The coming of the Apple Watch was announced in September, but still those who would like to make apps are in a bit of a quandary. What, asked a recent article from The Independent, can a person do on an Apple Watch that they wouldn’t do on a smart device?
The answer: quick things. About three to five seconds quick, the article states. Apple’s guidelines offer a bit more time than that, but no longer than ten seconds.
Why so fast?
Not only does the app’s function have to be quick, but it has to be useful to the mainstream. The Apple Watch is, after all, intended for the average person. The average person standing on a busy street corner.
Apple has already stated that it plans to provide users with the ability to view messages on their wrists rather than looking on their phones, as well as mapping instructions that one can view while walking. Apple executives have also suggested the ability to check into hotel rooms, book cabs, make phone calls, and to use the watch to open their internet-enabled garage door, the article stated.
Which fast apps does Apple already have lined up?
According to Apple’s own webpage, a number of apps will be available from day one. In addition to the ones stated above, users will also be able to check the weather; monitor their physical activity as well as access workout stats; view stocks; view sports stats; listen to music; view photos; enable or disable blue tooth, airport mode, or the do not disturb function; as well as have access to standard watch functions including an alarm, a timers, and a stop watch. Some of the companies who have signed on to provide apps include Target, American Airlines, Nike, Instagram, New York Times, ESPN, Twitter,Citymapper, eBay, Expedia, TripAdvisor, Fandango, CNN, NPR One, Citi Mobile, Mayo Clinic Synthesis, and more.
Another idea that is no doubt being developed includes the ability via an app to speak into the watch and have it save the dictated text. Evernote, The Independent article reports, is also on the list of companies who have signed on to provide apps for the watch and already has experience in developing note-taking apps for watches. It is undoubtedly now refining how to provide this ability to the mainstream through the Apple Watch, along with easy access to previous notes and a calendar of sorts that will compile the notes in a way that users can access quickly.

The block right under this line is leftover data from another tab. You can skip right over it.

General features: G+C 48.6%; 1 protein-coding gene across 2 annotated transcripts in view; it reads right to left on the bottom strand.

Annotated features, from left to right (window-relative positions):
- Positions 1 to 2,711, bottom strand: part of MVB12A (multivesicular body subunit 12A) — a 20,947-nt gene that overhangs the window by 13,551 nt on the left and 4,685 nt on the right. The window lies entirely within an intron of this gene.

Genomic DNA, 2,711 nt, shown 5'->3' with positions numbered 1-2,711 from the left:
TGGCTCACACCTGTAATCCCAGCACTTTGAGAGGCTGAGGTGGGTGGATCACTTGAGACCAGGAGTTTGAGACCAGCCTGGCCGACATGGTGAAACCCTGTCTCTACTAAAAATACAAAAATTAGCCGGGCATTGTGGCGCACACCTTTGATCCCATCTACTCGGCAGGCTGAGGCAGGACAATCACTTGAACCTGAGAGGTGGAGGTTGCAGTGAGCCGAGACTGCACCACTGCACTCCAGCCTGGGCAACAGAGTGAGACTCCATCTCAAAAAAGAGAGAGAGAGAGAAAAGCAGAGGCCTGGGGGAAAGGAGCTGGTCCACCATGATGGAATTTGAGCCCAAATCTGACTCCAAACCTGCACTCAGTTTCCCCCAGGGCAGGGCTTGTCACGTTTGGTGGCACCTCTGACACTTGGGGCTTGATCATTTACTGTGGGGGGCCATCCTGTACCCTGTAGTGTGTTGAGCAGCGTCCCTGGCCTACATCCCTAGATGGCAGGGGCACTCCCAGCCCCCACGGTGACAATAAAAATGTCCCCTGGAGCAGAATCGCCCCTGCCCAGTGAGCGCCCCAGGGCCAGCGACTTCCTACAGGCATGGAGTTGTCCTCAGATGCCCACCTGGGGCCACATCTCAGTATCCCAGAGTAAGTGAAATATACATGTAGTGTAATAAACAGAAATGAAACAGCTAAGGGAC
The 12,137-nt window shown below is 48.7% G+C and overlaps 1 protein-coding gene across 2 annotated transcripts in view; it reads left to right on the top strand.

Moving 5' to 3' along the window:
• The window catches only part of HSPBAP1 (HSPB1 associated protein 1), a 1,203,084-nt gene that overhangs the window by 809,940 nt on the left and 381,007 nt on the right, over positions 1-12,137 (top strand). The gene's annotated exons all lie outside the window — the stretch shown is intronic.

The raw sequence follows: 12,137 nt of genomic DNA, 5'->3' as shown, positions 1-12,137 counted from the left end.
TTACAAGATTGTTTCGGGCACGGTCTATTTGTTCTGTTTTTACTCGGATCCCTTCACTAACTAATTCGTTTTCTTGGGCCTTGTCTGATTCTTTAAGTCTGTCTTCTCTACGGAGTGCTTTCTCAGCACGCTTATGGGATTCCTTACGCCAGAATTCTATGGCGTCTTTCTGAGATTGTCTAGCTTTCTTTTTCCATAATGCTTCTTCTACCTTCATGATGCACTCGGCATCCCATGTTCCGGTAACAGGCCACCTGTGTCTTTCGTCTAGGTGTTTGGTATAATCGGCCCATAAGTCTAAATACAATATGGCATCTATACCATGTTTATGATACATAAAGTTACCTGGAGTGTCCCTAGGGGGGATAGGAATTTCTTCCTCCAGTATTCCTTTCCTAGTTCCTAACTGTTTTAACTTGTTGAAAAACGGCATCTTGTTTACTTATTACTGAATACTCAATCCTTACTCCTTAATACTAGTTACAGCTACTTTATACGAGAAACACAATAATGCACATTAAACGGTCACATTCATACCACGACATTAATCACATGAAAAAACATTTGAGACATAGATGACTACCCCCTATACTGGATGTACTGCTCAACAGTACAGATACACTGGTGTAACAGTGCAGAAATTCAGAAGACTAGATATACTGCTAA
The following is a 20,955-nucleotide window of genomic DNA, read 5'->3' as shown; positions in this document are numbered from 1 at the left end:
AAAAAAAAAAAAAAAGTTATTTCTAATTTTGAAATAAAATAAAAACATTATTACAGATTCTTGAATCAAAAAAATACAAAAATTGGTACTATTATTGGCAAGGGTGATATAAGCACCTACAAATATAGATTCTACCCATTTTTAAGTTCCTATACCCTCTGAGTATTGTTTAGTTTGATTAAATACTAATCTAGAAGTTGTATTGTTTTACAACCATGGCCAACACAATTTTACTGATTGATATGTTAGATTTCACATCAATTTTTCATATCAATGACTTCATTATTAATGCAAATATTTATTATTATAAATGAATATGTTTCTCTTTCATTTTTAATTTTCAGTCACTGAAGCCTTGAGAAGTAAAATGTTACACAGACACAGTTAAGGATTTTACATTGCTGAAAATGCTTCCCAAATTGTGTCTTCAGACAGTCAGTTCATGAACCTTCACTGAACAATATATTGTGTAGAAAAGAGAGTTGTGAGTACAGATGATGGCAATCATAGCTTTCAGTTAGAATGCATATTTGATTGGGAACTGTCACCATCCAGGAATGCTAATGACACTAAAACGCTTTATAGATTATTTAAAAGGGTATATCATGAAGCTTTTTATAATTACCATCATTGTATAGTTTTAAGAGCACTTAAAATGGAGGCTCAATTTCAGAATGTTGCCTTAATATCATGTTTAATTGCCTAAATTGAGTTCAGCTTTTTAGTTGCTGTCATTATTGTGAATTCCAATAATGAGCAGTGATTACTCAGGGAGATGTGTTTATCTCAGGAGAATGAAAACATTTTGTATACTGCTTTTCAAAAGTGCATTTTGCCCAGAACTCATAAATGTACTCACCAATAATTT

What doesn’t work with an app for Apple Watch?
According to a report from Wired, one thing you won’t see on the Apple Watch is advertising. At least not in the form that it appears in for smart phone apps. The whole concept behind the watch, Wired reported, is a focus on action. The ability to access what you need in a single click, while standing on a street corner in the busy thick of traffic, rather than a series of clicks such as you’d find while sitting at your desk or laying in bed at night with your phone. An article from AdWeek also warns of restraint when plotting an app that includes advertising, stating that the initial desire will be to use push notifications for marketing purposes — something that could get old to wearers very quickly.
While The Independent reports that there are still so many unknowns with the watch, including how long its battery will really last, how powerful the processors will be, and — most importantly — whether or not people will even buy the watch, Wired viewed it as an excellent time for developers to offer a more distilled, pure app with little regard for what ads can be included and which additional sites the app can take you to. One that is more efficient for where we are and what we are doing at that exact moment.
What you really need to know is…
If you’re a developer, don’t shy away from the Apple Watch platform. As Wired noted, the more action the Apple Watch enables, the more useful it is to the wearer. But think unique. Think mainstream. Think fast.